Three's a Charm: A DIY Foyer Light Fixture, Part 2.

Saturday, October 24, 2020

Ok!  So right, I skipped around and skipped over the second half of this fancy pants DIY wood pendant light fixture build for ya.  But, I think the interlude was worth it.

Last we left off, I was working on the uh, where was I, the circle junction that everything runs through, the swoopy parts and the pendant kit* join together here.

After multiple attempts, two circles were created:  one with notches for assembly and one slightly smaller in diameter for construction strength.

Printing the circles from AutoCAD* made it wayyy easy to cut them out on the bandsaw.  A splash of spray mount,* lightly stick 'em on the plywood and I freehanded, slowly, the cuts.  There are a bazillion tutorials out there on how to rig a bandsaw jig for perfect circles, yes I know; I wasn't up for it.

assembling supplies
Be sure to look for a pendant kit that's meant to hold a shade, it has the screw-on part that holds everything together.  Getting ready to cut circles.

After that, snip out the notches using the bandsaw again.

notches cut in wood fixture base
Cutie lil' notches nipped out here.
Oh hey, if you’re new to this blog, click to subscribe to get the drawings I created for this fixture for FREE.  If you’re already subscribed, I’ll send them out to you, no need to do anything.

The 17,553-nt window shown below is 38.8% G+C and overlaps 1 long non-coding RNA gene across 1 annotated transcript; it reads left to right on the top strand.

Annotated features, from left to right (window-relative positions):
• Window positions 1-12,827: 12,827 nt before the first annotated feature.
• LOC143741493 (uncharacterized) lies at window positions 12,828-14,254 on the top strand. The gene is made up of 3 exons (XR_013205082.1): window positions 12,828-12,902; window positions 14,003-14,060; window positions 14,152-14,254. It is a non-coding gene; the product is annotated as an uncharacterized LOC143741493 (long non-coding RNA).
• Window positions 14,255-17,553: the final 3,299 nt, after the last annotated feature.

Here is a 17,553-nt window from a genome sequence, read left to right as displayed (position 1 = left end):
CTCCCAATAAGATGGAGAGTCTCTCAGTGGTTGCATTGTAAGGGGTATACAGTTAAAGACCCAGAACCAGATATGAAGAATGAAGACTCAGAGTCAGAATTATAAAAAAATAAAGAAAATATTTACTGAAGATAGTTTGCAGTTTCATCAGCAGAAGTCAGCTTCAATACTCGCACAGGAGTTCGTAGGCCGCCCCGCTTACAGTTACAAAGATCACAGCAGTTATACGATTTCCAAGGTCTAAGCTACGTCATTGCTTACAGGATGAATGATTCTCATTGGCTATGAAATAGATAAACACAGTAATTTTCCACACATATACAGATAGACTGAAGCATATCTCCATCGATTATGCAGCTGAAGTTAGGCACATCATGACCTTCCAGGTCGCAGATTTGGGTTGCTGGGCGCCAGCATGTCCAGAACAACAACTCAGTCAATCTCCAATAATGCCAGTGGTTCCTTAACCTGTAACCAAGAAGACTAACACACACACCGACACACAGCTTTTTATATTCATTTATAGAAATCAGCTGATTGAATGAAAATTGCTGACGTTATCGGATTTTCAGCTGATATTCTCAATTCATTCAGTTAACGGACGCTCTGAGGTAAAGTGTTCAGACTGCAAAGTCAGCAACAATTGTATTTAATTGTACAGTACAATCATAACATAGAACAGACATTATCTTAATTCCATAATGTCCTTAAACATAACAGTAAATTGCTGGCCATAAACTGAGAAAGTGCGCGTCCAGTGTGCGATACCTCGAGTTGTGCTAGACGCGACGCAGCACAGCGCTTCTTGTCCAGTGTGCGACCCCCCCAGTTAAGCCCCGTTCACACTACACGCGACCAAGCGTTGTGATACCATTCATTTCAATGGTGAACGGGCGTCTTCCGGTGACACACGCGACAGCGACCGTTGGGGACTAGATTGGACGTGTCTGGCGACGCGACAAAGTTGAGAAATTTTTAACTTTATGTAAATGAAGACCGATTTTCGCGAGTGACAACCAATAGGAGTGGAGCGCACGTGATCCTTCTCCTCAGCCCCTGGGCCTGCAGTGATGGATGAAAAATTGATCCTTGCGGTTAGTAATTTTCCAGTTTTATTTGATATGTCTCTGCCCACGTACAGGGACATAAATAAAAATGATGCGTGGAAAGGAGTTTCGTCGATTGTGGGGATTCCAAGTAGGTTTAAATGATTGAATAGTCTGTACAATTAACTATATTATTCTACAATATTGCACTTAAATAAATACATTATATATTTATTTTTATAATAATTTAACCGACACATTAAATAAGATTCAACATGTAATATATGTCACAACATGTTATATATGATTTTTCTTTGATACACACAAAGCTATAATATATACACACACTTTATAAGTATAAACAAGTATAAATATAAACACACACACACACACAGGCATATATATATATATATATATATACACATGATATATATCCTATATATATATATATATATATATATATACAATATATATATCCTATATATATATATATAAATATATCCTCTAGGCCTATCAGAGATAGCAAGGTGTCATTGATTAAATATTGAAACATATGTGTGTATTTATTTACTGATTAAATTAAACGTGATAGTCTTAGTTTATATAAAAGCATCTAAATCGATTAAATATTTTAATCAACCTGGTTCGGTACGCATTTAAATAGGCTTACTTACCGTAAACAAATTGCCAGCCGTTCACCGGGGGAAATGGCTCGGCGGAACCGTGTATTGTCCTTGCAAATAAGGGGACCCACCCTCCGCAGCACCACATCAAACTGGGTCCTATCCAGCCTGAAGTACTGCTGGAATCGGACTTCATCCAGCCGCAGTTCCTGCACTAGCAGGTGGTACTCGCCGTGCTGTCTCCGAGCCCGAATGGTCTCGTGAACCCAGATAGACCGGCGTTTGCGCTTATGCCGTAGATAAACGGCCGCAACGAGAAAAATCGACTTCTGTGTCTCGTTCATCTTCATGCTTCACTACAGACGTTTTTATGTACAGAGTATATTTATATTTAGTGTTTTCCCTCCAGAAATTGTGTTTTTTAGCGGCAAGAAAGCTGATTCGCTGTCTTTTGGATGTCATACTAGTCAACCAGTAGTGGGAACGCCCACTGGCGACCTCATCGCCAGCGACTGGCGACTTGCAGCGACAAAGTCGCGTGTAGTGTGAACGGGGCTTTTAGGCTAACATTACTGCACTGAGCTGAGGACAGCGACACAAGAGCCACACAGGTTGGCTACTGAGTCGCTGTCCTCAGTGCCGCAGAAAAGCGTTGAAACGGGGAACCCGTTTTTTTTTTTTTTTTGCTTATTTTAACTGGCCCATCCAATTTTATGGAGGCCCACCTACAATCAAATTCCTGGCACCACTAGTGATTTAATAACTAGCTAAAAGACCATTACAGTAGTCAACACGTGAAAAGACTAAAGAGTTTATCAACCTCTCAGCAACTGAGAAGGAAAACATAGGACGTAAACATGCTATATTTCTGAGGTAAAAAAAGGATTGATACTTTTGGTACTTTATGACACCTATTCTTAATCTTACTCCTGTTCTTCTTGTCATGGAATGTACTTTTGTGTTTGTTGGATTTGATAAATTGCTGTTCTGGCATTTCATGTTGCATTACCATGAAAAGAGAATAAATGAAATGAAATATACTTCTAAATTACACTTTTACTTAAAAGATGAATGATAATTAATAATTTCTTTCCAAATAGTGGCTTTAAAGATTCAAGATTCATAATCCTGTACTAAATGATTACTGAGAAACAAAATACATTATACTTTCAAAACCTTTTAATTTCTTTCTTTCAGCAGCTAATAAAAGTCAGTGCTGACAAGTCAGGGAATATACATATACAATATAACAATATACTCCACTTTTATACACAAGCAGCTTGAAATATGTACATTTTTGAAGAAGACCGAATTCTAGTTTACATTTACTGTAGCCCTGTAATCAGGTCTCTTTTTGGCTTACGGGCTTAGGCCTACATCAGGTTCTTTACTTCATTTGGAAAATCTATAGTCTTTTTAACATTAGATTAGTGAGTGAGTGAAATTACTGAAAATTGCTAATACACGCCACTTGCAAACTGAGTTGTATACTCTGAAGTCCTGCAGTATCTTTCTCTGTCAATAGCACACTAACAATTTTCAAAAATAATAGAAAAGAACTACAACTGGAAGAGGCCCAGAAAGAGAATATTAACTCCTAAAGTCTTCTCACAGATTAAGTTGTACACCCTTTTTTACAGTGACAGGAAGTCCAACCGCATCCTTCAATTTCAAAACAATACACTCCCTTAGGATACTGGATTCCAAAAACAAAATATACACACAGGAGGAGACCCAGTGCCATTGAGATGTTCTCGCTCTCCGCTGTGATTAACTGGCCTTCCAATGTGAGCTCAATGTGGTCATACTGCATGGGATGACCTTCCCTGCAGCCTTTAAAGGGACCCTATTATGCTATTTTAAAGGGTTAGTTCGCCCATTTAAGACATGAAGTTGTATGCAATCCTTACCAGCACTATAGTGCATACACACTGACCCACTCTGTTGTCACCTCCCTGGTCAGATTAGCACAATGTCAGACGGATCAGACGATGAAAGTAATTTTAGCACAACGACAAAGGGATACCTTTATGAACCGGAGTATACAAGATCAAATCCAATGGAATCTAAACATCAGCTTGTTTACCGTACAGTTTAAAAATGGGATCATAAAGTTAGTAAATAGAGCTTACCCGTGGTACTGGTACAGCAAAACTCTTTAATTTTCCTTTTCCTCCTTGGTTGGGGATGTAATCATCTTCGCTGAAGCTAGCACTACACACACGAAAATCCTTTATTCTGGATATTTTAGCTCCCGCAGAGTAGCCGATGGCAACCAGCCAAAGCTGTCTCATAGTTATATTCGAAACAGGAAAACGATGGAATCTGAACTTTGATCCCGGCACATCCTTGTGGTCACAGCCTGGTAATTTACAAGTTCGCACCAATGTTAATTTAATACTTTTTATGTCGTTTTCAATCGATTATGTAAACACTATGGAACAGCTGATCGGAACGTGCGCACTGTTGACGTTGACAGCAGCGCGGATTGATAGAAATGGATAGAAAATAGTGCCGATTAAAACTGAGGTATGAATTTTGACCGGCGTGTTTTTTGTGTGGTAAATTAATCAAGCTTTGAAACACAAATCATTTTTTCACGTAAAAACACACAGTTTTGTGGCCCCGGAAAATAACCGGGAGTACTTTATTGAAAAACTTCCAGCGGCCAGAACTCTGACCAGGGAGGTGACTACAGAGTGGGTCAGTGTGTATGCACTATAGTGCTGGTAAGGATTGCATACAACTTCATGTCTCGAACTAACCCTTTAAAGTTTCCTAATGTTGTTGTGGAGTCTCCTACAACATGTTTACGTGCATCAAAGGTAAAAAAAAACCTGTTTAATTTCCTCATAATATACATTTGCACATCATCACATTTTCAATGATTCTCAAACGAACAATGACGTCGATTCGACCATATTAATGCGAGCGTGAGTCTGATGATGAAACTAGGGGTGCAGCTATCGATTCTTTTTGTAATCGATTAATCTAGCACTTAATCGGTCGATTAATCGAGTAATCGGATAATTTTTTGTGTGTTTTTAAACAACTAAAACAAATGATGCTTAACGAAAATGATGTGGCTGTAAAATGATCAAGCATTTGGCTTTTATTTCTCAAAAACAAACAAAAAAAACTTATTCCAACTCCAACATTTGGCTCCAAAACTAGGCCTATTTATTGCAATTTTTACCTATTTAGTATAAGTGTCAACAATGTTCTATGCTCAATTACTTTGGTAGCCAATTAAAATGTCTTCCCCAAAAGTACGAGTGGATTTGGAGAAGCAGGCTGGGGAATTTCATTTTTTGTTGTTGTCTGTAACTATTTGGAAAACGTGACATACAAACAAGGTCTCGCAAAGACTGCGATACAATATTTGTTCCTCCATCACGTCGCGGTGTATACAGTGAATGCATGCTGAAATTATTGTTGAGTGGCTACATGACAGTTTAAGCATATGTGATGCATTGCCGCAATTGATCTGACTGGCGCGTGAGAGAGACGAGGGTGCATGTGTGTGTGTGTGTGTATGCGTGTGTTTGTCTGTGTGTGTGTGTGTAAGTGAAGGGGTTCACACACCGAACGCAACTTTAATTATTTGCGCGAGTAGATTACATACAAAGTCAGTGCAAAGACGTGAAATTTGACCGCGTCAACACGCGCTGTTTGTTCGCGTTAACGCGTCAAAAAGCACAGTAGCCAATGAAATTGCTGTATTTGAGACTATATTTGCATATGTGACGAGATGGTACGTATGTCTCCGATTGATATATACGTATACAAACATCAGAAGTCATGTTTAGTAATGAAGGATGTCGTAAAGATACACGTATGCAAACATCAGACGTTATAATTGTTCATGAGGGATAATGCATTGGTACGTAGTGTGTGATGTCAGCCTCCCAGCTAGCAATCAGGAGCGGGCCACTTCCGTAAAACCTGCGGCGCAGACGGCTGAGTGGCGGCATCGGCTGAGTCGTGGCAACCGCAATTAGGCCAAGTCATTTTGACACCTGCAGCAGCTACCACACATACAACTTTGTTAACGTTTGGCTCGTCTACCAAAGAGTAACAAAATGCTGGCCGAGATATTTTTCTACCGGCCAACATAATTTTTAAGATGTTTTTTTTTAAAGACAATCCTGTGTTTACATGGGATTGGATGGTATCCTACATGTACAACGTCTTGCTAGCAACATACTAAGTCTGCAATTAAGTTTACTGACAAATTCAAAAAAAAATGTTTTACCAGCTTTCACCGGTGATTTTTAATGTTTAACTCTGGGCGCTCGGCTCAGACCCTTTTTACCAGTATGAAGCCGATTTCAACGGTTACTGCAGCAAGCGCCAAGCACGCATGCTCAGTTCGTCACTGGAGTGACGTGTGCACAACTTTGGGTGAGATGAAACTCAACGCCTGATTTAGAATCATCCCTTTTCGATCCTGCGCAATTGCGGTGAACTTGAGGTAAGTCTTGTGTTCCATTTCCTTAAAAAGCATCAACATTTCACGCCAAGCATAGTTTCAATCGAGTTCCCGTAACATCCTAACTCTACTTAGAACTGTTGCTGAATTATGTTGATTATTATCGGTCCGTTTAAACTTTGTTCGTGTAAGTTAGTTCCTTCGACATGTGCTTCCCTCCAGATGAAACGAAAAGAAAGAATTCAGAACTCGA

Ok, once I had both circles, a smear of Gorilla glue,* some clamps, and some time for that sandwich to set up.

All righty!   Let's drill out the pendant kit hole.  Here I realized I needed a very large Forstner bit that I didn't already own.  Ah rats.  Inch and 5/8* to be exact.  See, I like Forstner bits* as they drill out suuuuper clean, neat holes.

Clamped everything down on top of some scrap wood then with my spiffy zippy new corded drill,* dashed that hole right through.  Whew, cool!

drilling out pendant fixture hole with Forstner bit
Kind of a messy shot here but top, no hole, bottom, big hole.

Turns out the hole was a wee small but no worries, a few laps around with the flap wheel* gizmo attached to my rotary tool* and the pendant kit fit snug as a bug.

fitting pendant lamp parts into wood base
Yay it fits!  Woot, progress!!
Next, math.  Mapping out the notches on the swoopy parts.  Ah math.  I had it wrong several times but eventually got the layout to work.
cutting notches in wood shapes
Eighteen swoopy parts so nine different notches.  Below, notches cut and pieces numbered with tape.
Righty-o, let's get this puppy sanded and stained and done!  Yeah!

So for weeks, I was trying to figure out what darn color to stain this new light fixture and how to seal up the wood nicely.  As in, not looking coated in crackly plastic like most water-based polyurethanes finish out.

And of course again, I was immobilized by too many choices, too many what-if's, should I match it to...or what about dark walnut....or should I go this route or that route or ooomg, stop!

After too much testing, I ceased all deliberations and picked one and resolved that this was going to be The One like it or not, better like it, time to move on.  Totally still doubted myself.

Lots of sanding ensued in the meantime though, lots of sanding.  Both sides, edges, sanding sanding sanding.  So heh, that provided me plenty of too much time to ponder the stain verdict.  No, sticking with it.  Golden Mahogany, FTW.